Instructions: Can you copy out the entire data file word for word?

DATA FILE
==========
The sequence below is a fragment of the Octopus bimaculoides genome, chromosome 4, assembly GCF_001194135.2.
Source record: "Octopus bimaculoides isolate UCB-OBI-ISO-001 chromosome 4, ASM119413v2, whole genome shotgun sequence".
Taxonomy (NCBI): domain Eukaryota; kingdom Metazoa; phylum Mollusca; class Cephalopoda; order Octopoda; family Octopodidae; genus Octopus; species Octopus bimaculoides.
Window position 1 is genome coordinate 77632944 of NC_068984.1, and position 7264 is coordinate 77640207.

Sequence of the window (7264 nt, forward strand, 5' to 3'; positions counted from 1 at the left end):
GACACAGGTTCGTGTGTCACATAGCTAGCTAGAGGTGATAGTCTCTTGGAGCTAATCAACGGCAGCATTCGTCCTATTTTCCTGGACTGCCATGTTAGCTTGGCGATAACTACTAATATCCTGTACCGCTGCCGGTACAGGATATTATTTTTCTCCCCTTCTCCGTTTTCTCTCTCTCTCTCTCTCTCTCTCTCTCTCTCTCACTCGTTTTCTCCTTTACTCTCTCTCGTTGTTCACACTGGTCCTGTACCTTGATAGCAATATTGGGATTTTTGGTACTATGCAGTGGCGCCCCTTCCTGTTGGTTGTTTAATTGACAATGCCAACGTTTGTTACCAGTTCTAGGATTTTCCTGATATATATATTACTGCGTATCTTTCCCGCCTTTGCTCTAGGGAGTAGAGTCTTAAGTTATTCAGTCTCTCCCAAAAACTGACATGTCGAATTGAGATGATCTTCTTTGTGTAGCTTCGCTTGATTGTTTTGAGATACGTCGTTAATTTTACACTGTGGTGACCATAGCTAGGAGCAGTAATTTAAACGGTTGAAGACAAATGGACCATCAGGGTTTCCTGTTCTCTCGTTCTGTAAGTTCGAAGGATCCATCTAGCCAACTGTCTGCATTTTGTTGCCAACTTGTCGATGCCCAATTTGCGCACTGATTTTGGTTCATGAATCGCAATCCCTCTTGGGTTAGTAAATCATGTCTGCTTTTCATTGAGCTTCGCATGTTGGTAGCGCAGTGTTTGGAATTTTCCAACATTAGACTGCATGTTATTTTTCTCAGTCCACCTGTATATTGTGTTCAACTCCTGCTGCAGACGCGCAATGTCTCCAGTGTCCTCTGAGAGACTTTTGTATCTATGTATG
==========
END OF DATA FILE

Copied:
The sequence below is a fragment of the Octopus bimaculoides genome, chromosome 4, assembly GCF_001194135.2.
Source record: "Octopus bimaculoides isolate UCB-OBI-ISO-001 chromosome 4, ASM119413v2, whole genome shotgun sequence".
Taxonomy (NCBI): domain Eukaryota; kingdom Metazoa; phylum Mollusca; class Cephalopoda; order Octopoda; family Octopodidae; genus Octopus; species Octopus bimaculoides.
Window position 1 is genome coordinate 77632944 of NC_068984.1, and position 7264 is coordinate 77640207.

Sequence of the window (7264 nt, forward strand, 5' to 3'; positions counted from 1 at the left end):
GACACAGGTTCGTGTGTCACATAGCTAGCTAGAGGTGATAGTCTCTTGGAGCTAATCAACGGCAGCATTCGTCCTATTTTCCTGGACTGCCATGTTAGCTTGGCGATAACTACTAATATCCTGTACCGCTGCCGGTACAGGATATTATTTTTCTCCCCTTCTCCGTTTTCTCTCTCTCTCTCTCTCTCTCTCTCTCTCTCTCACTCGTTTTCTCCTTTACTCTCTCTCGTTGTTCACACTGGTCCTGTACCTTGATAGCAATATTGGGATTTTTGGTACTATGCAGTGGCGCCCCTTCCTGTTGGTTGTTTAATTGACAATGCCAACGTTTGTTACCAGTTCTAGGATTTTCCTGATATATATATTACTGCGTATCTTTCCCGCCTTTGCTCTAGGGAGTAGAGTCTTAAGTTATTCAGTCTCTCCCAAAAACTGACATGTCGAATTGAGATGATCTTCTTTGTGTAGCTTCGCTTGATTGTTTTGAGATACGTCGTTAATTTTACACTGTGGTGACCATAGCTAGGAGCAGTAATTTAAACGGTTGAAGACAAATGGACCATCAGGGTTTCCTGTTCTCTCGTTCTGTAAGTTCGAAGGATCCATCTAGCCAACTGTCTGCATTTTGTTGCCAACTTGTCGATGCCCAATTTGCGCACTGATTTTGGTTCATGAATCGCAATCCCTCTTGGGTTAGTAAATCATGTCTGCTTTTCATTGAGCTTCGCATGTTGGTAGCGCAGTGTTTGGAATTTTCCAACATTAGACTGCATGTTATTTTTCTCAGTCCACCTGTATATTGTGTTCAACTCCTGCTGCAGACGCGCAATGTCTCCAGTGTCCTCTGAGAGACTTTTGTATCTATGTATG